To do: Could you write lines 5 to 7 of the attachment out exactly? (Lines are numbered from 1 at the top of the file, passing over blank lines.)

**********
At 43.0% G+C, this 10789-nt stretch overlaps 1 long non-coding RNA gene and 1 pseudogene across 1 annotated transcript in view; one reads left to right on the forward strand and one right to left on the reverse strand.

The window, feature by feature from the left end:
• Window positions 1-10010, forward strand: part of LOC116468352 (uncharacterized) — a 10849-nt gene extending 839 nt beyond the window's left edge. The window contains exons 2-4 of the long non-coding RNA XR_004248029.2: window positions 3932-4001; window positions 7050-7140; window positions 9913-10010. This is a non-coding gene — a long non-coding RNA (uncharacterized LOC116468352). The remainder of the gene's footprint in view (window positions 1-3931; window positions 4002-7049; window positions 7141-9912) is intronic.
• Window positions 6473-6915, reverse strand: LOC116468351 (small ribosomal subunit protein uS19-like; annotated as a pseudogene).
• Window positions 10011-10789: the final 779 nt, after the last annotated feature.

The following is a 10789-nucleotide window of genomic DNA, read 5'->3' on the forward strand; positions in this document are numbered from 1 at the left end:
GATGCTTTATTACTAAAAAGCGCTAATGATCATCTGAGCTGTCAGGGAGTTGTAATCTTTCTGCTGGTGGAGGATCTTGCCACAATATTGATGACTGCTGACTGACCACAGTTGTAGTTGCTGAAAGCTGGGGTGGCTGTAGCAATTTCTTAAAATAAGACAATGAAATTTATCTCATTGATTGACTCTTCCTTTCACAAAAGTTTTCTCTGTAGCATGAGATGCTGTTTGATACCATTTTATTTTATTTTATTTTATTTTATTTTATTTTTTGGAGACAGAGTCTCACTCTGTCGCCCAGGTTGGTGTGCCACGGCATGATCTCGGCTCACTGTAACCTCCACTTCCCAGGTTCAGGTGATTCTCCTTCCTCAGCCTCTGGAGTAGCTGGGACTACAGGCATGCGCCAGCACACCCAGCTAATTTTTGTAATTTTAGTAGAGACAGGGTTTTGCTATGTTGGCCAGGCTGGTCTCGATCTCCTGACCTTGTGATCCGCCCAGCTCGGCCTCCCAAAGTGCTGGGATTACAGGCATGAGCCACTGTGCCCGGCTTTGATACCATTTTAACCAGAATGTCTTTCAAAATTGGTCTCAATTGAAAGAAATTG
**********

• Window positions 10011-10789: the final 779 nt, after the last annotated feature.

The following is a 10789-nucleotide window of genomic DNA, read 5'->3' on the forward strand; positions in this document are numbered from 1 at the left end:
GATGCTTTATTACTAAAAAGCGCTAATGATCATCTGAGCTGTCAGGGAGTTGTAATCTTTCTGCTGGTGGAGGATCTTGCCACAATATTGATGACTGCTGACTGACCACAGTTGTAGTTGCTGAAAGCTGGGGTGGCTGTAGCAATTTCTTAAAATAAGACAATGAAATTTATCTCATTGATTGACTCTTCCTTTCACAAAAGTTTTCTCTGTAGCATGAGATGCTGTTTGATACCATTTTATTTTATTTTATTTTATTTTATTTTATTTTTTGGAGACAGAGTCTCACTCTGTCGCCCAGGTTGGTGTGCCACGGCATGATCTCGGCTCACTGTAACCTCCACTTCCCAGGTTCAGGTGATTCTCCTTCCTCAGCCTCTGGAGTAGCTGGGACTACAGGCATGCGCCAGCACACCCAGCTAATTTTTGTAATTTTAGTAGAGACAGGGTTTTGCTATGTTGGCCAGGCTGGTCTCGATCTCCTGACCTTGTGATCCGCCCAGCTCGGCCTCCCAAAGTGCTGGGATTACAGGCATGAGCCACTGTGCCCGGCTTTGATACCATTTTAACCAGAATGTCTTTCAAAATTGGTCTCAATTGAAAGAAATTG